was unable to accept the Amendment. He agreed that the matter had already been discussed at great length, but if hon. Gentlemen opposite thought he ought to add something he was prepared to do so.


directed the right hon. gentleman's attention to the point of the modification of the figures.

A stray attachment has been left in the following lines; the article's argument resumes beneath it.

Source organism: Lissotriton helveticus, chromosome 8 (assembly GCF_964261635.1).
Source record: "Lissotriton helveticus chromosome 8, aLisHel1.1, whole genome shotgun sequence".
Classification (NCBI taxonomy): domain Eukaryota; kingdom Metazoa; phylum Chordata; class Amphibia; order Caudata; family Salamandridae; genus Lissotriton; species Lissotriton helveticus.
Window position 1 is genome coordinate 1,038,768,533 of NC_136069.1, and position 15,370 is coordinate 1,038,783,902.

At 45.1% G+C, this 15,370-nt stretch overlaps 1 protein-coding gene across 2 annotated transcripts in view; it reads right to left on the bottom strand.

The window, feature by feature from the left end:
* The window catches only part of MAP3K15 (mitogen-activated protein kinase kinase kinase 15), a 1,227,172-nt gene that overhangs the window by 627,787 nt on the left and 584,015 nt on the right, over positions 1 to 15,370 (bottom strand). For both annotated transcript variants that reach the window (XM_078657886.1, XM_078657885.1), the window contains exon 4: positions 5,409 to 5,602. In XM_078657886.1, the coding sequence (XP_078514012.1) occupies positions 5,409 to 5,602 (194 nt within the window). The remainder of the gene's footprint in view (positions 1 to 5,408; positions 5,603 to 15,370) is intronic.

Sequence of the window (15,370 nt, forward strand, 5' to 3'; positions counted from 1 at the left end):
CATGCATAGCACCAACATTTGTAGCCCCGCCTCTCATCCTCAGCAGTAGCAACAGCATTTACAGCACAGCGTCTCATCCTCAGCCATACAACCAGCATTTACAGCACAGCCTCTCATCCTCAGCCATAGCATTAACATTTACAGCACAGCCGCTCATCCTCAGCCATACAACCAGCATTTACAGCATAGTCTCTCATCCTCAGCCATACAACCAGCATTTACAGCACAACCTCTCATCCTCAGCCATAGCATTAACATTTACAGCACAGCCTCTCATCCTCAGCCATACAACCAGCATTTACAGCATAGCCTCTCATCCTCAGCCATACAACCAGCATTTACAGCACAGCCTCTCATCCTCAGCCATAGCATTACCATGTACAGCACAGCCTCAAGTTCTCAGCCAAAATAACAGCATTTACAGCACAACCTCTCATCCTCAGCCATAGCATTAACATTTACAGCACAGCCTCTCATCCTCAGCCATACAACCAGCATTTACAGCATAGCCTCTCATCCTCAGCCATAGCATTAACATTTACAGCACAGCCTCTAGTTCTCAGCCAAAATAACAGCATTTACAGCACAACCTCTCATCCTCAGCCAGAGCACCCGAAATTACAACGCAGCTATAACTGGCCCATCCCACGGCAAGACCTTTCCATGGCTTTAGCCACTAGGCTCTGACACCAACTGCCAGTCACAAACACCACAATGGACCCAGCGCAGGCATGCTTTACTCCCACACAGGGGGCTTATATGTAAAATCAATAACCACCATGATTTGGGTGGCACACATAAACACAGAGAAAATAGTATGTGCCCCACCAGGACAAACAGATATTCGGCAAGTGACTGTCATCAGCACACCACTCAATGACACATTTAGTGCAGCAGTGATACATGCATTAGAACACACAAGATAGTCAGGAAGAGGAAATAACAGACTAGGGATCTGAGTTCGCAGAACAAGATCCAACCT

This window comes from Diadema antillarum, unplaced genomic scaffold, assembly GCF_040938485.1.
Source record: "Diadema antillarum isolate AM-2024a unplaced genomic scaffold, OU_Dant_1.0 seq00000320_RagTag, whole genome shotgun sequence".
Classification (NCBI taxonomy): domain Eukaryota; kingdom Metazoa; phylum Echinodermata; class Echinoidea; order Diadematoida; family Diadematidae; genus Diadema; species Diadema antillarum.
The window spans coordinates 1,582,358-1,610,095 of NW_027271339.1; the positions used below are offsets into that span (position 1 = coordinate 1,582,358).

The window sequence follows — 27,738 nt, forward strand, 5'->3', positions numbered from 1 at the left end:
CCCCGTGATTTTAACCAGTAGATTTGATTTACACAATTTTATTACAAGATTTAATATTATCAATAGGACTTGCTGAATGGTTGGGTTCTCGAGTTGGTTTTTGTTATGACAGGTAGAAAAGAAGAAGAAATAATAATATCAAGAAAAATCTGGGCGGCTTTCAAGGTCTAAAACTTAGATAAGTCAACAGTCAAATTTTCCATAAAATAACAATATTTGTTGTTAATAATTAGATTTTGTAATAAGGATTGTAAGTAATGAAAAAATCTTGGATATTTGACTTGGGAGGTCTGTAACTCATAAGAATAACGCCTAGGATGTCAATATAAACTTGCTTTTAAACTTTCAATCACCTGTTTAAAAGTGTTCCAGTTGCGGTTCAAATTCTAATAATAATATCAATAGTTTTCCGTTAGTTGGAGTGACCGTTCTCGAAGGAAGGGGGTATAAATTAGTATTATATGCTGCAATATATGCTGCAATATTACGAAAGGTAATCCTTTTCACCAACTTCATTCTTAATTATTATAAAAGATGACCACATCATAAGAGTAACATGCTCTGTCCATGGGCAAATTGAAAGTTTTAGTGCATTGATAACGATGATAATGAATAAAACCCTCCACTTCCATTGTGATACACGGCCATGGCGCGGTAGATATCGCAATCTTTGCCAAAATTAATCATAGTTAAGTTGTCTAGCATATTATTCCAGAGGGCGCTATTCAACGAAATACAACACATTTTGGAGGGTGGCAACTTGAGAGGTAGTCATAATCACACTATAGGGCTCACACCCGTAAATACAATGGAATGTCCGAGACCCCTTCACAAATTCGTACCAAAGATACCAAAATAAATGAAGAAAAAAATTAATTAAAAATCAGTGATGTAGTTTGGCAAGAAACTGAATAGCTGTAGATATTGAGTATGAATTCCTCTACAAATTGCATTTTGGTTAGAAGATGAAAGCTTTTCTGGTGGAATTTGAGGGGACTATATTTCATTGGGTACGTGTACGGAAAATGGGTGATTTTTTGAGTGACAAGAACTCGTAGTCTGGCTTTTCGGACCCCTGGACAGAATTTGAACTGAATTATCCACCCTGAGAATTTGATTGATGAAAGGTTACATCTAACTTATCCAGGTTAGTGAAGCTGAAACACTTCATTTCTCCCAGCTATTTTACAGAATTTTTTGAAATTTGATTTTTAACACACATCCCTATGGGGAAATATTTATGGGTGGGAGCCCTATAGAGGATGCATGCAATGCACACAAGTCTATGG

said he would confine his attention to that point, although other points would be raised by subsequent Amendments. In order to justify the figure thirty he would take up the argument which he had with the hon. Member for Oldham on an earlier Amendment. A reduction of 30 per cent. would mean £70 instead of £100, and that would produce a capital sum from the tenant of £2,154. But he ought to add something for the bonus. How much should be added it was impossible to say, but he would add 10 per cent., and then the landlord, from the tenant and the State, would receive in all £2,369. In order to get the terms which the Conference desired the landlord to get, and the terms which would induce landlords to sell, he would have to invest that sum, not at 3 per cent. or 3¼ per cent., but at more than 3¾ per cent., and he thought he should be going very far away from the Conference terms, and further than he ought to go, if he did not attempt to prevent the landlord's future income falling, as it would, below £77 instead of £90. Waiving altogether the question that the Conference proposed to pay the 10 per cent. bonus for the investigation of title, if the tenants got a reduction of 30 per cent. and the landlord invested the money at 3¼ per cent. he would only get £77 instead of £90 as proposed by the Conference. He felt bound as far as he could to carry out the spirit of that Report and to consider the rights of both parties. In this case the tenant would be getting 5 per cent. more than he would get under the Conference terms, and there would be a prospect of further reductions. They had tried to do justice in this matter between the two parties, but that was not his main defence for keeping the figures as they appeared in the Bill. His main defence of those zones was that if they abandoned them, or even altered them materially, they would inevitably go back to the procedure of the Landed Estates Court. Even if the Amendment were to be carried, when they came to work the Bill did anyone suppose that the great English Societies, who had large sums of money invested in Irish land, and who knew nothing of the system of land tenure in Ireland, would not, on hearing that their property was jeopardised, move for an injunction to restrain the sale of properties at a figure which would imperil their securities. The hon. Member for Waterford was not convinced on that point, but if necessary he could be furnished with full details, facts and figures. He had found, contrary to his expectations, that this Bill had caused a great deal of commotion and apprehension throughout the ranks of those who had interests in Irish land other than those of the landlord. The Irish Church body alone had £8,000,000 of money invested in mortgages in Ireland. If he took away this safeguard of the interests of those who had mortgages in Irish land some others would be found, and these might so delay and impede the sales as to defeat the object of the Bill. It had been asserted that in this matter the Government were mainly concerned in seeing that the landlords got a certain price. He had never denied that, in his opinion, they were bound to see that to a certain extent the terms of the Conference were carried out. But he had contended that the landlord would not get as much as the tenant. Behind all that stood these legal difficulties and the dangers of delay. They could be best met by statutory enactment, and they must be met if they wished to avoid great disappointment in Ireland and elsewhere.